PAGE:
News

Schools react to evolving challenges

Photo portrait of Rene Sanchez

By Rene Sanchez

CVSD superintendent

As we enter mid-October and peak leaf season, I’d like to share some updates on the several searches that we have in place, as well as a description of the testing programs that the Agency of Education is unveiling to help schools mitigate the spread of Covid-19 and decrease the number of students who need to quarantine when a positive case arises in the schools.

Diversity, Equity and Inclusion

We have selected two separate organizations to assist the district in completing an equity audit and in the search and hiring of a diversity, equity and inclusion director.

There are several procedural steps that still must occur before we are able to share the names of the groups who will help our district with these equity goals. Both the equity audit and the diversity, equity and inclusion director search will further the implementation of our district’s and school board’s equity policy. 

To see updates as they become available on these two items, please visit our CVSD Diversity, Equity & Inclusion website (www.sites.google.com/cvsdvt.org/cvsd-dei/home).

Partnering to combat TikTok challenges

There is currently a disturbing trend on the TikTok social media platform. The trend includes monthly challenges encouraging its users to do various devious, destructive, disrespectful and illegal behaviors at school or in the community. We have seen behaviors at our CVSD schools, including at WCS, associated with these challenges, leading to the destruction and theft of school property. 

The monthly challenges include disturbing themes like trashing bathrooms, slapping a school staff member, jabbing a member of the opposite sex, making a mess in the courtyard or cafeteria, and more. The school will be sending a clear message to our middle school students that these behaviors are unacceptable, in violation to our school conduct code and, in some cases, illegal. 

Behaviors associated with these challenges will be investigated and treated very seriously by the school. Having to use time, resources, energy and effort to process these disrespectful behaviors is especially troubling when we need to be doubling our efforts to focus on health, safety and learning. 

We want parents/caregivers to be aware of this trend and ask that you talk to your children about it. This is a timely opportunity to talk as families about social media influences, both positive and negative, and support our children in navigating these complicated social dynamics and risks.

Covid Testing Programs for Vermont Schools

The Vermont Agency of Education has expanded testing options at schools to decrease the number of days that students would have to quarantine should they be considered a close contact of a person with a positive test result. This will also reduce the amount of the time and the impact of contact tracing on school personnel. 

The state is now proposing four types of testing in schools: surveillance, test-to-stay, PCR test at school and PCR test at home. Each of these measures will require the permission of a parent or caregiver for the school to implement.

The test-to-stay program will be used when there is a positive case for which a student or students are determined to be close contacts. Instead of quarantining immediately like before, students will come to school each day and take a rapid antigen test upon arriving. If the students test negative, they are able to stay at school. They should, however, continue to follow quarantining protocols when not in the school building.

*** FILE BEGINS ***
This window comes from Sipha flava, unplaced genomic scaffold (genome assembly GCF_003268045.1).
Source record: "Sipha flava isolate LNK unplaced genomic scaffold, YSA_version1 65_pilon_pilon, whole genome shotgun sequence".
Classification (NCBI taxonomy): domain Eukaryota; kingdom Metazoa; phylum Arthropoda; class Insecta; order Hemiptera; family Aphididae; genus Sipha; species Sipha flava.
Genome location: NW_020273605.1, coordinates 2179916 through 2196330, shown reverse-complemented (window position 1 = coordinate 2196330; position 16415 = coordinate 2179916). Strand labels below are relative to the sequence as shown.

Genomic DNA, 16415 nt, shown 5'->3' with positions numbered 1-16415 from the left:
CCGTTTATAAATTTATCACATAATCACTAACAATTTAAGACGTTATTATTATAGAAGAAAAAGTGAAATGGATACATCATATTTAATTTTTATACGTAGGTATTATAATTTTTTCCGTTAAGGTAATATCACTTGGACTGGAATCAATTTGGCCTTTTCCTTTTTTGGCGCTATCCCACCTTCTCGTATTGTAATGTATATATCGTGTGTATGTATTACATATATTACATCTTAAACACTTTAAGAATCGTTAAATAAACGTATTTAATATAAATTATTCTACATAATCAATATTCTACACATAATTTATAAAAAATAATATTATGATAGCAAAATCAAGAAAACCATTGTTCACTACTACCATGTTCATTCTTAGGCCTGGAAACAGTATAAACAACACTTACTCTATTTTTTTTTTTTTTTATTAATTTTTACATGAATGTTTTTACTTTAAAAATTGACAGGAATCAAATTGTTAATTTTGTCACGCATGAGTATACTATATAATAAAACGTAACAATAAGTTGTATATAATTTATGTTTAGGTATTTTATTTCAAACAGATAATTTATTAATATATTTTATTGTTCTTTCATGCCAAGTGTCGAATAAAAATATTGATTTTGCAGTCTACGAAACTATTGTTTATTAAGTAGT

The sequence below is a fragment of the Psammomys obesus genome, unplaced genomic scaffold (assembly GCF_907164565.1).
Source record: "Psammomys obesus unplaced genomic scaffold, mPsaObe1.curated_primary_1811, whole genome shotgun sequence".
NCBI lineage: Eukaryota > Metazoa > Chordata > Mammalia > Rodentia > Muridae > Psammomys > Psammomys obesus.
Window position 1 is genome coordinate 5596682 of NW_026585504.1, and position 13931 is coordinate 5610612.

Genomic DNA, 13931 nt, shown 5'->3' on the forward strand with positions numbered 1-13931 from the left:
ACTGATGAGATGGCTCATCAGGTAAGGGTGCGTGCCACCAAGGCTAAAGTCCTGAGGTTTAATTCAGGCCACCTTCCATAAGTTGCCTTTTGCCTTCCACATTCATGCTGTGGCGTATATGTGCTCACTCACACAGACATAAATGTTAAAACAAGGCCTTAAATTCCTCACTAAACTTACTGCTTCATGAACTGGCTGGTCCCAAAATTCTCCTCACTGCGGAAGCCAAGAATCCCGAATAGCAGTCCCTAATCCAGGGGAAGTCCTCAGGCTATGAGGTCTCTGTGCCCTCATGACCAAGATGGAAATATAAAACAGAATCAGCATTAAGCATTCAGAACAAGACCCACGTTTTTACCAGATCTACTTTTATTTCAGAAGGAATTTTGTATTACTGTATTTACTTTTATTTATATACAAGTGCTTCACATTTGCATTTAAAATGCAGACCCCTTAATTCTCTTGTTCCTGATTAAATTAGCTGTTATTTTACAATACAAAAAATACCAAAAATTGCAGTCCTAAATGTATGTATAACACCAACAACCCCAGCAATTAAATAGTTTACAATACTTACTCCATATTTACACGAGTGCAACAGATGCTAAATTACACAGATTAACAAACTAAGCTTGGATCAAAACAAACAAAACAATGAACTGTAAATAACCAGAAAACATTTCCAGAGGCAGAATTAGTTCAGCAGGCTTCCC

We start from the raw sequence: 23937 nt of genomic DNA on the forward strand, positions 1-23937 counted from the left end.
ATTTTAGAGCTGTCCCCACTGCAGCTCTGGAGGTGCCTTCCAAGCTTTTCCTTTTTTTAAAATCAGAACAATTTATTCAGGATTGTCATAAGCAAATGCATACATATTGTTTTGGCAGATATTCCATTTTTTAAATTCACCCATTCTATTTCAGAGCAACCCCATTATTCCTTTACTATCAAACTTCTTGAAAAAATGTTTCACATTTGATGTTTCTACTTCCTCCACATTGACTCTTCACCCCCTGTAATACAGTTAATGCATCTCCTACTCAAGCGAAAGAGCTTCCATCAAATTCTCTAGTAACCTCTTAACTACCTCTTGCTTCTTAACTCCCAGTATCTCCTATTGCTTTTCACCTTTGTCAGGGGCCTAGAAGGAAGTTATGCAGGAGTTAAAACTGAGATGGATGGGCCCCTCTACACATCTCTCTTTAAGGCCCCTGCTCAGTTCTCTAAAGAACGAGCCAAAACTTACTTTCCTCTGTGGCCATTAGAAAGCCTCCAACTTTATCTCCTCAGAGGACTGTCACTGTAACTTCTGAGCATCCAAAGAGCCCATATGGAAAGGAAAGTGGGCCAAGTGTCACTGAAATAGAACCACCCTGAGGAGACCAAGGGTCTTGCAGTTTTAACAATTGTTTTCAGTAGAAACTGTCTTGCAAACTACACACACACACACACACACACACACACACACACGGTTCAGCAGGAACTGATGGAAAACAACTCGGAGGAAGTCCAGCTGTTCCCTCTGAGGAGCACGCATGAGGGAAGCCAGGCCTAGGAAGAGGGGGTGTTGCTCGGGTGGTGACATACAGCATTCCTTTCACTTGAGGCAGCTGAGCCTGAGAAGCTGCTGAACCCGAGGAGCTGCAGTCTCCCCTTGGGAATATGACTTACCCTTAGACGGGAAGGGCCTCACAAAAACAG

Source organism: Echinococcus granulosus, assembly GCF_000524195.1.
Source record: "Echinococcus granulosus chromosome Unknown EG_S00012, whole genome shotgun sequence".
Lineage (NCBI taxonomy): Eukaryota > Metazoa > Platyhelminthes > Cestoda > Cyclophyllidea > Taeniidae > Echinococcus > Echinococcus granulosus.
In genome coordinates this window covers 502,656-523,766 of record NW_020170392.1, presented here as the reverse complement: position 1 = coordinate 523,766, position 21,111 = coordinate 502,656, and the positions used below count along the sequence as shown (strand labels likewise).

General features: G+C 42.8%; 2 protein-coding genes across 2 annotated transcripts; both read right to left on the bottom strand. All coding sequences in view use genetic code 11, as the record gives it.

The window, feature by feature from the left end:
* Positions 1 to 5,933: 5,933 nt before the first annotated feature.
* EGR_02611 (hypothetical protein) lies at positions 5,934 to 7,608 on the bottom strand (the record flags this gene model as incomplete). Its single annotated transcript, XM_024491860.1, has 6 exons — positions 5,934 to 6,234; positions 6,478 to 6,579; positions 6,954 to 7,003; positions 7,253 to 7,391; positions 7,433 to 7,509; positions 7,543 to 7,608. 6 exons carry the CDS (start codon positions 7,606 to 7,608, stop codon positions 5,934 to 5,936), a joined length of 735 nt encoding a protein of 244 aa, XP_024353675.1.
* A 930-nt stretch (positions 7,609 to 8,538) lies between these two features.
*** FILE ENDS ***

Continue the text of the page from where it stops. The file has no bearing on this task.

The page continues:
If a student tests positive, they will need to go home and begin their isolation timeframe. The test-to-stay option is where we will initially focus our attention.

Test to stay will require that the district and each school create a set of logistics that work for each school’s size, architecture, access to personnel and other variables. We are working with our schools to develop those logistics and hope to have that completed over the next few weeks. When we do have access to the testing format and materials, we will be able to share the implementation process with each school’s community.

Vaccine Verification

One final helpful measure that the state provided to help schools with contact tracing is the ability of school nurses to review a student vaccine record for a Covid vaccination. By giving school nurses access to this record, they can make the determination if a student will need to quarantine. 

Currently, the Centers for Disease Control and the Vermont Department of Health do not require people with a Covid vaccination to quarantine unless they are experiencing symptoms. This, too, will help our nurses and our principals quickly determine who from the school will need to quarantine when a positive case arises. Families no longer need to provide vaccine information to the school for eligible students.

Digital Citizenship Week is Oct. 18-22

All CVSD schools will participate in Digital Citizenship Week later this month. Using many resources, including those from Common Sense Education, we will focus on one strand collectively across the district: privacy and security.

— Greg Marino, Williston lead principal, contributed to this report

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